Many of us aspire to become fitter and healthier. And we are frequently warned against pursuing shortcuts, with good reason. Most of the time, the promises of a particular diet or workout routine fail to live up to the hype and may even have adverse effects that derail our progress.
The few methods that are proven to work often have specific applications. For instance, going to a certified clinic for CoolSculpting treatment is only recommended for individuals close to their ideal body weight. If you’re still trying to shed weight, such procedures are not for you.
Thus, most newcomers on the fitness journey start with a lot of excitement and resolve. But after being told over and over to stick to the tried-and-true methods of eating healthy meals and maintaining regular exercise routines, fatigue can set in. Worse, you might encounter the dreaded plateau.
It sounds unlikely, but you can defy this ‘fitness weariness’ by changing your mentality to be more open and curious about exercise.
Always a beginner
It’s common knowledge among fitness enthusiasts that novice training programs yield linear results in terms of improvement, but only up to a point. After that, diminishing returns kick in.
The first time you start running or lifting weights, for example, you might feel awesome after only an hour of exercise. Keep it up for a month, and check the weighing scale, and you’ll see that you really have lost a few pounds.
But the body quickly acclimatizes to stress. And as it gets better at doing things that were once challenging, you end up burning fewer calories in the process. This applies to any form of physical activity, so your returns will inevitably taper off.
Thus, following conventional advice to make exercise a habit will work, but after a while, your progress will plateau. From there, the only way to continue improving is to invest more time and effort. Add more reps, spend more hours training, carefully manage and track your macronutrients.
That sort of progression is unrealistic for most people because we can’t invest that much time and effort. Unlike professional trainers or athletes, or fitness influencers, it’s not our job to stay in shape. We’ll always have the resources of a beginner to invest in this endeavor.
However, in a different sense, being a beginner isn’t a bad thing. And it can prove to be the foundation for your continued progress towards better health. This is based on the brain’s mechanism of learning.
Our minds have a structural property called neuroplasticity, which determines our learning capacity. It peaks in children, who are naturally curious about everything and absorb new knowledge rapidly.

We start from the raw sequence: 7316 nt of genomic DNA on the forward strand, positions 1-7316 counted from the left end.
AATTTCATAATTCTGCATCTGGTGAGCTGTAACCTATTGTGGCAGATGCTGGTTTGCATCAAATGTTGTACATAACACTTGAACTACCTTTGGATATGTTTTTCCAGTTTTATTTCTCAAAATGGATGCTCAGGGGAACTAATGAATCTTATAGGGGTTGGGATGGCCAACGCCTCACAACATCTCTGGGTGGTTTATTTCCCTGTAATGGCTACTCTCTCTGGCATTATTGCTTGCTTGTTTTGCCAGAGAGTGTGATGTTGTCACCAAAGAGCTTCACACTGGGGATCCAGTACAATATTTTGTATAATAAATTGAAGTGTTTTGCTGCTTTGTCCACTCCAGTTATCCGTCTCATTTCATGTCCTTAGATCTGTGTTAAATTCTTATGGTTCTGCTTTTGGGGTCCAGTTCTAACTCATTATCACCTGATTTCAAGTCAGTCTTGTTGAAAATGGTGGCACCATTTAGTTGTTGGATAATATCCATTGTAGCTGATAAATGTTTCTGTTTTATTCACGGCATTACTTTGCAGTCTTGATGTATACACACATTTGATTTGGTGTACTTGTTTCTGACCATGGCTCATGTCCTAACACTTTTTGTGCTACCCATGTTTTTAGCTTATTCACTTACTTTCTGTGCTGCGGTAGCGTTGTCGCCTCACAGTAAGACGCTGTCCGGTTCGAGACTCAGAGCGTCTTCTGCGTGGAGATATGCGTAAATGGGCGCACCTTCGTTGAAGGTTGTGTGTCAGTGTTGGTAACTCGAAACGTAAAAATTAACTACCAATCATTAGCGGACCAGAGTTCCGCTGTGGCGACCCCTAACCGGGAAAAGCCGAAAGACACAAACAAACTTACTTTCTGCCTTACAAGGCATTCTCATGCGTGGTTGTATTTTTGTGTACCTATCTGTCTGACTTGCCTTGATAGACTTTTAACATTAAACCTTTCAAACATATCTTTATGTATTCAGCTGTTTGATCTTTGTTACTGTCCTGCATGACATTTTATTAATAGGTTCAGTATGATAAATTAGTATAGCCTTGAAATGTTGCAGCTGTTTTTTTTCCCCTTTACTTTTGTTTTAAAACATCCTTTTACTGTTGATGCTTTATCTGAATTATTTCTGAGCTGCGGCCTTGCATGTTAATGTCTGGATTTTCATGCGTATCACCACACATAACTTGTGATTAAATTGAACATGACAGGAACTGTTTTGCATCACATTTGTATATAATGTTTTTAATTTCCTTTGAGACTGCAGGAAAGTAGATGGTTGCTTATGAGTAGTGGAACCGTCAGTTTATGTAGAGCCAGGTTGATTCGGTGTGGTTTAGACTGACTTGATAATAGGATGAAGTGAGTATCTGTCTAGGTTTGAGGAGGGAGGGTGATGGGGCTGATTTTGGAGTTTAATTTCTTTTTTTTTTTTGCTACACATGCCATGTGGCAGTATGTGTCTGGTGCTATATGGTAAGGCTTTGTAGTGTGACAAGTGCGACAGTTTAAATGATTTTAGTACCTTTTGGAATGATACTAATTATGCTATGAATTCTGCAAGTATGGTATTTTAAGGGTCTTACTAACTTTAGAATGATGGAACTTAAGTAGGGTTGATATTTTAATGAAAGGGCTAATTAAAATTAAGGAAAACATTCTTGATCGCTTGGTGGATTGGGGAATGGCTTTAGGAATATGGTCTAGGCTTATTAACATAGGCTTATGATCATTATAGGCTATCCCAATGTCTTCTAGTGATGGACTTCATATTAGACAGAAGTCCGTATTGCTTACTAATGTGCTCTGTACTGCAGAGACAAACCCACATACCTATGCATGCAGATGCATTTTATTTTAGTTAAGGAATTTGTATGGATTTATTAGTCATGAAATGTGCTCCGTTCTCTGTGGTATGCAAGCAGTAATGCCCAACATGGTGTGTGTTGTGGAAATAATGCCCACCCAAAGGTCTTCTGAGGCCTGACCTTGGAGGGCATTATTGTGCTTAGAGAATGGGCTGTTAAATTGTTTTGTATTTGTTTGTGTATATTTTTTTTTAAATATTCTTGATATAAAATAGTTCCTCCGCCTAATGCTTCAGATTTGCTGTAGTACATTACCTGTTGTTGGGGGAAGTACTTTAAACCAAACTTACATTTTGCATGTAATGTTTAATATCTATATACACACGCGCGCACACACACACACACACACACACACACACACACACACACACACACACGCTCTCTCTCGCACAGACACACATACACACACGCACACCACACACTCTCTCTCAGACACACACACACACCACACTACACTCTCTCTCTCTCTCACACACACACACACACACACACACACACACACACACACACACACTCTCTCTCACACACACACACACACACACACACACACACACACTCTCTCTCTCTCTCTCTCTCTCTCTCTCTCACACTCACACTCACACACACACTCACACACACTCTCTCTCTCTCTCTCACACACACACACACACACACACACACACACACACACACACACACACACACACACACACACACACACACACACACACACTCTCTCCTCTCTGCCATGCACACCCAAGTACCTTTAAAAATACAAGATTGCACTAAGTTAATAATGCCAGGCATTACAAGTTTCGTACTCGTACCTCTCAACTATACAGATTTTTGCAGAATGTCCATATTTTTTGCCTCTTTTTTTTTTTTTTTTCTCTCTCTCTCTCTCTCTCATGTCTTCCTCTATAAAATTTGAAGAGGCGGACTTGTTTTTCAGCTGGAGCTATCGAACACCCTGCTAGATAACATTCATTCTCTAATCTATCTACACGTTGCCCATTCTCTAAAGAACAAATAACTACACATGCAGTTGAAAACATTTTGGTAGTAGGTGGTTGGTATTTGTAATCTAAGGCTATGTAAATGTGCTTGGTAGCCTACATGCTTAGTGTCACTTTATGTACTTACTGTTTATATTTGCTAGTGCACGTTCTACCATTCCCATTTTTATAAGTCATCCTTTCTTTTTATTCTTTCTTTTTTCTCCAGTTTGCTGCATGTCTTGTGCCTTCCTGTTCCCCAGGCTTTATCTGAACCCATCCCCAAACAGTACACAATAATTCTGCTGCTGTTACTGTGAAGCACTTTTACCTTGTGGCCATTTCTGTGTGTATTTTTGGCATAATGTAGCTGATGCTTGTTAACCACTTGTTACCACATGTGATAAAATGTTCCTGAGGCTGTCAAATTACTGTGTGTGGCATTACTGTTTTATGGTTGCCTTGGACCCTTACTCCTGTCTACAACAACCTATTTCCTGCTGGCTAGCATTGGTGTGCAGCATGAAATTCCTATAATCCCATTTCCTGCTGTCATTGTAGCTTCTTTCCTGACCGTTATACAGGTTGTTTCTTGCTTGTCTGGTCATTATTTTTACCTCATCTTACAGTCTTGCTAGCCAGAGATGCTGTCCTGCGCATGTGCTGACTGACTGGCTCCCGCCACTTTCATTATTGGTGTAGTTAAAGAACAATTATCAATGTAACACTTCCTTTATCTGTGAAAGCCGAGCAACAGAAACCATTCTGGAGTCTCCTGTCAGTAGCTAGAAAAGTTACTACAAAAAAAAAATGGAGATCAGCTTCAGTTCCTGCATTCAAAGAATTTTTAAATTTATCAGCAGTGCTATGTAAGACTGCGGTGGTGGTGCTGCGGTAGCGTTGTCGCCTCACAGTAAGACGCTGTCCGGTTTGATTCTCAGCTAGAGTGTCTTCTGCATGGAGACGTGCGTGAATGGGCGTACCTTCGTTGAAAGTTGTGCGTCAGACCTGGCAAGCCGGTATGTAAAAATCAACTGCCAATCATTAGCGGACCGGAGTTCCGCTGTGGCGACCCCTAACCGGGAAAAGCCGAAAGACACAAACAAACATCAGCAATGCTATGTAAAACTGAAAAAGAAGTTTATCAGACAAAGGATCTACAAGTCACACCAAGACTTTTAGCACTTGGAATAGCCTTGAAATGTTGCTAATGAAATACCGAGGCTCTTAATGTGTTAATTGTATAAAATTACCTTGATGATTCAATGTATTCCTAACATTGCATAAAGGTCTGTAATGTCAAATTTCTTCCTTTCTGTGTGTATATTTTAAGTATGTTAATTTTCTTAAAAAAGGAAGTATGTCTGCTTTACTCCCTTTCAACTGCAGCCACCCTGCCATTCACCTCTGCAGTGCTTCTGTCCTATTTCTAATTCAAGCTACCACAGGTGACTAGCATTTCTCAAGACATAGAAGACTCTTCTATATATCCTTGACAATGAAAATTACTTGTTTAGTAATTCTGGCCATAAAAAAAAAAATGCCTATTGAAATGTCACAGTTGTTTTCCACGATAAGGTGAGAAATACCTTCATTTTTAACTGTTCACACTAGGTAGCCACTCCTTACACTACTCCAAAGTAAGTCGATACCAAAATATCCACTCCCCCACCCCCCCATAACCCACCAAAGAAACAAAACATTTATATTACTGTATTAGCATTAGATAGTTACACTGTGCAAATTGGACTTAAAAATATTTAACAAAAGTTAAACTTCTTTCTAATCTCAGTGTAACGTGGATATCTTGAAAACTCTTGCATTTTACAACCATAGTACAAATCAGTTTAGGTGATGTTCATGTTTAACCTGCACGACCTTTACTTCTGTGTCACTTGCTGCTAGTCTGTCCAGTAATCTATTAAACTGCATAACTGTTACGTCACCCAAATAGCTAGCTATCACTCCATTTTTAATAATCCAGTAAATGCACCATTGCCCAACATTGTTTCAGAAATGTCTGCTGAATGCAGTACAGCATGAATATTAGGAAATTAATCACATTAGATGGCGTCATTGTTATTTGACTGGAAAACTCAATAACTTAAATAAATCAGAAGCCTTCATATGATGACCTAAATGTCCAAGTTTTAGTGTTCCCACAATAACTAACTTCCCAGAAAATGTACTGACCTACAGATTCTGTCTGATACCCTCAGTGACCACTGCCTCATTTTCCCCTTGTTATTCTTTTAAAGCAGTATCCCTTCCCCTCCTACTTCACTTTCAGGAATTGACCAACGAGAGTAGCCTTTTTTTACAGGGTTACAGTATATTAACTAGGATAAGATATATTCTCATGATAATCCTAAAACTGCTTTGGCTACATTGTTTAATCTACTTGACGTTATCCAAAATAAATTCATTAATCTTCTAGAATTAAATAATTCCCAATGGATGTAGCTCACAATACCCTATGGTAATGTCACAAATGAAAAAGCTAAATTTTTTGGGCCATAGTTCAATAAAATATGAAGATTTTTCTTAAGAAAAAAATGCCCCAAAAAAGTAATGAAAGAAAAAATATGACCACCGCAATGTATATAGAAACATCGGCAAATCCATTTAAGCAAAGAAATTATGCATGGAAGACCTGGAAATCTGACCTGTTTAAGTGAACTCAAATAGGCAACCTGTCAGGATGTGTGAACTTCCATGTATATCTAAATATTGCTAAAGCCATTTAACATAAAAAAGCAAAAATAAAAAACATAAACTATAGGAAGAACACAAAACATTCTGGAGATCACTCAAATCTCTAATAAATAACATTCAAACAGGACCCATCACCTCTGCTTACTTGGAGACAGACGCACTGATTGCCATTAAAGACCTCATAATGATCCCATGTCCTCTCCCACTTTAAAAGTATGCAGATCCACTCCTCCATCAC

As we age, this quality tends to diminish significantly, but it can be offset or reinvigorated. By exposing ourselves to novel stimuli, we can rewire our brains to open new pathways and become better learners.
If you allow yourself to become more curious about the world, you improve your learning ability. It’s no surprise that the curiosity mindset is deemed critical to being an intentional learner, along with the more famous growth mindset.
But you can also strive towards intentional learning in the way you move your body and apply the curiosity mindset on a physical level.
Dabbling in exercise
This works because scientific research has consistently shown that exercise is linked to neuroplasticity. Working out increases blood flow and oxygen delivery to the brain. It promotes the growth of neuronal connections and creates an antidepressant, ‘feel-good’ high.
Permit your body to explore different forms of exercise. Maybe you’ve reached a plateau when it comes to running and lifting weights. Try swimming, cycling, or dancing instead. Or hike up the local trails if you have the opportunity.
If you’ve tried CrossFit and felt burnt out afterward, maybe practice yoga instead. Or attend a Pilates class. The exercises involved might not strike the casual observer as being ‘hardcore’ enough. But give it a try, and you’ll see how they find different ways to engage your core and activate muscles that are seldom used in conventional workouts.
The great thing about this curiosity-based approach to exercise is that you don’t have to go beyond what you can afford to invest time and energy. You keep things fresh, avoid diminishing returns, and manage to stay sane and stick to your regular schedule.
You may never come close to a professional skill level in any single activity. That’s okay. Even if you’re always a beginner, you can benefit greatly from continuing to dabble in many exercises.